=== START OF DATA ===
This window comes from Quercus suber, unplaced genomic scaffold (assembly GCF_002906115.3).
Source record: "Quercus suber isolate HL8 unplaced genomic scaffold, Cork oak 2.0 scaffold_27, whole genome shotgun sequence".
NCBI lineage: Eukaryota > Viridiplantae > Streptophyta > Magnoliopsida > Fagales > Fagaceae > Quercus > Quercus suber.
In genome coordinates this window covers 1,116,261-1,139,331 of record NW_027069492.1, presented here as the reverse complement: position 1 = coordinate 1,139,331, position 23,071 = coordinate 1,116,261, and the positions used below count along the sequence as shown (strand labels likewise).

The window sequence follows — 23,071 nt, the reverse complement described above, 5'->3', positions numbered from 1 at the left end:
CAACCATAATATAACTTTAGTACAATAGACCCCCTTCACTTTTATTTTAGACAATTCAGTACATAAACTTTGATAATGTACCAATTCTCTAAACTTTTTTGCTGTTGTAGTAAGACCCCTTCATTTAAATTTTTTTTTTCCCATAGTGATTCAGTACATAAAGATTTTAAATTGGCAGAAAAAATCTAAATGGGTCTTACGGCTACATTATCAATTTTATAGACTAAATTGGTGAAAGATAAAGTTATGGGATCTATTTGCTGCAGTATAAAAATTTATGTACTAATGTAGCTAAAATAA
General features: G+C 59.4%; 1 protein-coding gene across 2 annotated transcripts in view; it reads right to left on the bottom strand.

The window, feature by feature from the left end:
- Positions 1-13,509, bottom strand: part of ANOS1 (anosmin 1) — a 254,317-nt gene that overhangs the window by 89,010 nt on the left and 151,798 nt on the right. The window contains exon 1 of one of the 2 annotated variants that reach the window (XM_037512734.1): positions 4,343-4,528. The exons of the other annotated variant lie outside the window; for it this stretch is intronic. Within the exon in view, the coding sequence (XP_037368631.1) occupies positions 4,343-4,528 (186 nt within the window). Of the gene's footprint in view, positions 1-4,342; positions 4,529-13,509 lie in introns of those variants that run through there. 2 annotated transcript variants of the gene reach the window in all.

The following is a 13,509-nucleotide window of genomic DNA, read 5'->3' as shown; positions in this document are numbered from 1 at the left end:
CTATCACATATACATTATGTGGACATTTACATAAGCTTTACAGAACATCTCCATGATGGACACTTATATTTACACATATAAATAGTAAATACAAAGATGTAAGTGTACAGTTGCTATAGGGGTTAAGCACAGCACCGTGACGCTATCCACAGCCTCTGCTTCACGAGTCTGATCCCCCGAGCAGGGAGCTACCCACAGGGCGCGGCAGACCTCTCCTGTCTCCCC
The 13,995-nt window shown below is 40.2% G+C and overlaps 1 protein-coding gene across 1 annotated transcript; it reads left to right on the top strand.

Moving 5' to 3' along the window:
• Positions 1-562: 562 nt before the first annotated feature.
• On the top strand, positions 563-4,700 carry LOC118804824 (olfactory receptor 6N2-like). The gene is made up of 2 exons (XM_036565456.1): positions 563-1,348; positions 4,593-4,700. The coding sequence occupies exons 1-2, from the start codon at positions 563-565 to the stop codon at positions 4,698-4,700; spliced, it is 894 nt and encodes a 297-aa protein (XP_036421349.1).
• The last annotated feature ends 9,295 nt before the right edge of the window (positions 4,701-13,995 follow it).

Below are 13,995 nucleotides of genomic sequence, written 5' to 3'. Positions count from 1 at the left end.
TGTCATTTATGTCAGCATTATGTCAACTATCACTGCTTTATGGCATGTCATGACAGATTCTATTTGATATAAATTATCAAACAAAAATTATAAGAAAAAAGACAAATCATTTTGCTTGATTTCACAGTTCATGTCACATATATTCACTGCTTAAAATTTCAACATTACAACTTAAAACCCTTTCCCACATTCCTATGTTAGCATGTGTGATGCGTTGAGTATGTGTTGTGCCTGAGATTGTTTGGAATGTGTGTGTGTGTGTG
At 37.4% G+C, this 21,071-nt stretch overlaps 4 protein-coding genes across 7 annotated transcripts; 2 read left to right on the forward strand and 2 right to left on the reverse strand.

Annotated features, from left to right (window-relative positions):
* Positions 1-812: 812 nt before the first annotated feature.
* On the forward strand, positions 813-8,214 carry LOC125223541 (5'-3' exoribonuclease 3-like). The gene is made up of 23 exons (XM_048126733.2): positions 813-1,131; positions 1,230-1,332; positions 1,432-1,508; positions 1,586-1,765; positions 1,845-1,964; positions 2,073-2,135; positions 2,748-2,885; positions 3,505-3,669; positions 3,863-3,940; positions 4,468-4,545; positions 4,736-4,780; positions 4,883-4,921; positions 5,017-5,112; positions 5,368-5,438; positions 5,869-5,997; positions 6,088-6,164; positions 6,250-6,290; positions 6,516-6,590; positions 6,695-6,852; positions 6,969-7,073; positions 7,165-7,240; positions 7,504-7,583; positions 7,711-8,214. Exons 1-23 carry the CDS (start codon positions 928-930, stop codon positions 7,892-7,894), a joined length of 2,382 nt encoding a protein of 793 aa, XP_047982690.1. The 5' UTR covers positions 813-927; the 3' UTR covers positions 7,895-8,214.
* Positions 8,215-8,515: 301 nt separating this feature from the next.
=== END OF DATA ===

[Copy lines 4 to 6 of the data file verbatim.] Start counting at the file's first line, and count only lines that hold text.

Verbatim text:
In genome coordinates this window covers 1,116,261-1,139,331 of record NW_027069492.1, presented here as the reverse complement: position 1 = coordinate 1,139,331, position 23,071 = coordinate 1,116,261, and the positions used below count along the sequence as shown (strand labels likewise).

The window sequence follows — 23,071 nt, the reverse complement described above, 5'->3', positions numbered from 1 at the left end:
CAACCATAATATAACTTTAGTACAATAGACCCCCTTCACTTTTATTTTAGACAATTCAGTACATAAACTTTGATAATGTACCAATTCTCTAAACTTTTTTGCTGTTGTAGTAAGACCCCTTCATTTAAATTTTTTTTTTCCCATAGTGATTCAGTACATAAAGATTTTAAATTGGCAGAAAAAATCTAAATGGGTCTTACGGCTACATTATCAATTTTATAGACTAAATTGGTGAAAGATAAAGTTATGGGATCTATTTGCTGCAGTATAAAAATTTATGTACTAATGTAGCTAAAATAA